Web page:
Saturday, May 31, 2014

My Randy

I do not think I will ever be free of Randy. I woke up in a cold sweat racing to the phone as I knew Randy was trying to call me. Of course no one was there as how could there be as Randy was dead. Today, another day lost in tears and guilt for not trying hard enough to save him.

Friday, May 30, 2014

Battery isn't confined to George Pearson Centre

Much like what happened to me at George Pearson Centre on 22 October 2013 The police refused to charge the staff for battery and imprisonment. And staff said it was my fault (GPC assaulted me and imprisoned both Randy and I) and I got banned. Every health care worker including management every six month should have to take psych tests to make sure that they are still suitable for their work. Also hospitals should all have video cameras everywhere and let the patient or family member decide if he wants privacy or not and not the union. When you work you have no privacy, you have exchanged your person for an hourly wage.

Staff at Forensic Psychiatric Hospital in Port Coquitlam accused of abuse

Vancouver, BC, Canada / (CKNW AM) AM980
Charges of battery have been leveled against more than  a dozen staff at the Forensic Psychiatric Hospital in Port Coquitlam.
Last summer, a disabled patient at the hospital witnessed another patient become violently ill in the open area of the facility.
According to documents filed in BC Supreme Court, the man was calling out for help for the ill patient, but when it didn’t appear to be coming, he became increasingly agitated and demanding.
In response, the documents say as many as 16 male staff at the hospital emerged and took the disabled man to the ground after shackling him.
The injuries are said to be many.
His lawyer says it amounts to “gratuitous violence and deviates from community standards.”
He’s suing for damages.

Thursday, May 29, 2014

Saving $hospitalization

 Hosptial EMR are doing this now: encourage death for those who are chronic wtih disabilities and then insulting the disabled by saying that death is their decison..Do we have a hidden bonus $system in BC for hospitals and physicians who do this.

Posted: 28 May 2014 03:01 PM PDT
Not Dead Yet, the Center for Disability Rights, and 11 other NY based disability organizations, submitted public comments on the New York State Medicaid Delivery System Reform Incentive Payment Program (DSRIP) on May 28, 2014, alleging that one of the proposed projects would fund Medicaid providers to save money by steering people to choose death over living with disability.  NY is offering grants to Medicaid “safety net” providers with a high proportion of Medicaid patients to reduce unnecessary hospitalizations, and encouraging applicants to implement three possible palliative care projects along with other projects on various aspects of healthcare.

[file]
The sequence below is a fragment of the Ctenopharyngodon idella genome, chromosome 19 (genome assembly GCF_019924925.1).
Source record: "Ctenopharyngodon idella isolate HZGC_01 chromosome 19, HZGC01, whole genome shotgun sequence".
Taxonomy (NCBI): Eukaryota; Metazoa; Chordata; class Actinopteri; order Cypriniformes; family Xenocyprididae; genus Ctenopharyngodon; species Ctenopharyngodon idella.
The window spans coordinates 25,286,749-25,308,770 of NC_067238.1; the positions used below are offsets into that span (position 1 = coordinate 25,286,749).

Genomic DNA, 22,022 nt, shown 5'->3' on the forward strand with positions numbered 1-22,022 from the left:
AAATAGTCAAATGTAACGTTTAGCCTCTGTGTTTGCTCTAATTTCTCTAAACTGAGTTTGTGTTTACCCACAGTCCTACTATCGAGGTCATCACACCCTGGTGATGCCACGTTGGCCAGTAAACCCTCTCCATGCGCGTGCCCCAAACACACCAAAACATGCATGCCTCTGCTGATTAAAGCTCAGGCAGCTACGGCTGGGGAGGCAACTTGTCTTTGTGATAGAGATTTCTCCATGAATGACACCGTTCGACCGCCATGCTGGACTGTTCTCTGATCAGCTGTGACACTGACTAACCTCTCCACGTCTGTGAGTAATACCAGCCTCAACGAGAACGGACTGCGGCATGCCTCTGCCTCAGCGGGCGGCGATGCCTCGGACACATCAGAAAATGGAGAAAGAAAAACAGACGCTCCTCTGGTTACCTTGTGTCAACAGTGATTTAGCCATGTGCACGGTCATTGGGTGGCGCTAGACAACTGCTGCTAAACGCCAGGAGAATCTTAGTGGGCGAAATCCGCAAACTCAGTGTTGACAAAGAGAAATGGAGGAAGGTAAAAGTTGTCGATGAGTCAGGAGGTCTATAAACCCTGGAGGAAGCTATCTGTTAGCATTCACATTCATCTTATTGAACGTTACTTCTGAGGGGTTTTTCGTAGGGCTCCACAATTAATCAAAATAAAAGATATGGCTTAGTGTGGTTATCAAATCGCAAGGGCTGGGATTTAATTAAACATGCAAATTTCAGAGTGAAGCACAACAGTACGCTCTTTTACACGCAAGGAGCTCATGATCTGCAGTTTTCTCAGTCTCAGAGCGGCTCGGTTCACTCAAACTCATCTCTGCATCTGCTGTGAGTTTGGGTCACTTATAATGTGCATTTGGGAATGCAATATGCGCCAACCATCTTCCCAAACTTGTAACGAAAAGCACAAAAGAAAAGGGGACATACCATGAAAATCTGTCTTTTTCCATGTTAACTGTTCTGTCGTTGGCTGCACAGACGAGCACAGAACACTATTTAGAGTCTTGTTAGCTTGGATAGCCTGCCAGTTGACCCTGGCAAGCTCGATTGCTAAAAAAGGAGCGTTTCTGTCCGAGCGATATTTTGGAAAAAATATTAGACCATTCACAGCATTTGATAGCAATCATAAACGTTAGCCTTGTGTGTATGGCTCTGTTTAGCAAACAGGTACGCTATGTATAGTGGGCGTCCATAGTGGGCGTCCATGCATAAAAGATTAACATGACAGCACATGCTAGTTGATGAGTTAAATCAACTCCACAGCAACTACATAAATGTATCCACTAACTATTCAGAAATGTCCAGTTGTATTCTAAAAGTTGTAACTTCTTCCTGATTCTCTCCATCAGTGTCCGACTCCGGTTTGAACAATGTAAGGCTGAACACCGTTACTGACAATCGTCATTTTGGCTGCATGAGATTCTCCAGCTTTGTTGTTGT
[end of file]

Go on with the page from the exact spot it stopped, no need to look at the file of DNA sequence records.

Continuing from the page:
One of the three palliative care projects is entitled “Conversation Ready,” and promotes advance care planning as a means of reducing “unnecessary” hospitalizations.  For this to be effective, people on Medicaid would apparently be encouraged to refuse life-sustaining treatment as part of their advance care plan.
A recent Pew Research study found that:
. . . [A]bout two-thirds of whites (65%) say they would want to be allowed to die if they had an incurable disease and were suffering a great deal of pain, compared with 26% who say they would ask their doctors to do everything possible to save their lives in such circumstances. By contrast, a majority of blacks (61%) and about half of Hispanics (55%) say they would tell their doctors to do everything possible to save their lives if they had an incurable disease and were suffering a great deal of pain.  [Views on End-of-Life Medical Treatments, November 21, 2013]
The “Conversation Ready” project is focused on safety net providers and includes the following requirement:
Identify care coordinators to work with community based and faith based partners to facilitate End of Life planning in a socially/belief system compatible manner to increase patients (sic) acceptance of program. [Pg. 57, DSRIP Toolkit]
Giving provider networks financial rewards for being successful in this effort allows them to reduce hospitalizations and healthcare costs by encouraging individuals to “choose” death over treatment. The method by which the “Conversation Ready” Project proposes to influence people are set forth in The Conversation Project, a website listed on page 57 of the state toolkit for grant applicants.
The Conversation Project makes it clear that the fear of living with a disability is what drives the seemingly innocuous decision-making process designed to steer people away from receiving care.
The website, found at, reads in part:
You’ll see that this isn’t really about dying—it’s about figuring out how you want to live, till the very end.
“What matters to me is _____.”
Think about the things that are most important to you. What do you value most? What can you not imagine living without?
Understandably, individuals do not want to lose their abilities due to an accident, illness, or age.  Yet disability is a natural part of the human experience and people adapt.  It is unacceptable that a government program will encourage people to choose death over disability to prevent “unnecessary” hospitalization and save money.
The Conversation Project goes even further in specifically eliciting fears of long term disability and translating them into decisions to forego live-saving treatment:
What to talk about:
Are there circumstances that you would consider worse than death? (Long-term need of a breathing machine or feeding tube, not being able to recognize your loved ones)